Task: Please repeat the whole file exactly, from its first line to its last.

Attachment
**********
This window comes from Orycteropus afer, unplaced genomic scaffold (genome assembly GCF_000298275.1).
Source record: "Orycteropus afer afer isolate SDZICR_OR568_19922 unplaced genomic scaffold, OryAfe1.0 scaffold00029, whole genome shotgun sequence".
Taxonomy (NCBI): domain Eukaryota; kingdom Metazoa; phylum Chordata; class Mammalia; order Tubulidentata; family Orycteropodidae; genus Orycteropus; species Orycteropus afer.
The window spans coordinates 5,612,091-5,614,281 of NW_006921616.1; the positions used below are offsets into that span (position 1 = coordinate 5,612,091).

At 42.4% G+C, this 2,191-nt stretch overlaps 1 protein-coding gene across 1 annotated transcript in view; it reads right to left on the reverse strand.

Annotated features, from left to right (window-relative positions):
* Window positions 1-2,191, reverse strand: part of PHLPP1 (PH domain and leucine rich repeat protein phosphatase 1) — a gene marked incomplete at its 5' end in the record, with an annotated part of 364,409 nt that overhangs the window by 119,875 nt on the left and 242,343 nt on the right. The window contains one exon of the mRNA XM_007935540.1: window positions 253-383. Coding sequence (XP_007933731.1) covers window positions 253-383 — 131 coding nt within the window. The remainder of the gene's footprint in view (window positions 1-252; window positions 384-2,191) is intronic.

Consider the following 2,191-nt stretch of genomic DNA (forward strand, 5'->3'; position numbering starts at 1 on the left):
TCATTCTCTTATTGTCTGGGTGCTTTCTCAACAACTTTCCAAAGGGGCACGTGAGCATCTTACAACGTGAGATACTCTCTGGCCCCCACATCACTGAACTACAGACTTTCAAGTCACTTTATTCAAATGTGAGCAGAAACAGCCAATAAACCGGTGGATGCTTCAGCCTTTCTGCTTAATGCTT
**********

This window comes from Orycteropus afer, unplaced genomic scaffold (genome assembly GCF_000298275.1).
Source record: "Orycteropus afer afer isolate SDZICR_OR568_19922 unplaced genomic scaffold, OryAfe1.0 scaffold00029, whole genome shotgun sequence".
Taxonomy (NCBI): domain Eukaryota; kingdom Metazoa; phylum Chordata; class Mammalia; order Tubulidentata; family Orycteropodidae; genus Orycteropus; species Orycteropus afer.
The window spans coordinates 5,612,091-5,614,281 of NW_006921616.1; the positions used below are offsets into that span (position 1 = coordinate 5,612,091).

At 42.4% G+C, this 2,191-nt stretch overlaps 1 protein-coding gene across 1 annotated transcript in view; it reads right to left on the reverse strand.

Annotated features, from left to right (window-relative positions):
* Window positions 1-2,191, reverse strand: part of PHLPP1 (PH domain and leucine rich repeat protein phosphatase 1) — a gene marked incomplete at its 5' end in the record, with an annotated part of 364,409 nt that overhangs the window by 119,875 nt on the left and 242,343 nt on the right. The window contains one exon of the mRNA XM_007935540.1: window positions 253-383. Coding sequence (XP_007933731.1) covers window positions 253-383 — 131 coding nt within the window. The remainder of the gene's footprint in view (window positions 1-252; window positions 384-2,191) is intronic.

Consider the following 2,191-nt stretch of genomic DNA (forward strand, 5'->3'; position numbering starts at 1 on the left):
TCATTCTCTTATTGTCTGGGTGCTTTCTCAACAACTTTCCAAAGGGGCACGTGAGCATCTTACAACGTGAGATACTCTCTGGCCCCCACATCACTGAACTACAGACTTTCAAGTCACTTTATTCAAATGTGAGCAGAAACAGCCAATAAACCGGTGGATGCTTCAGCCTTTCTGCTTAATGCTT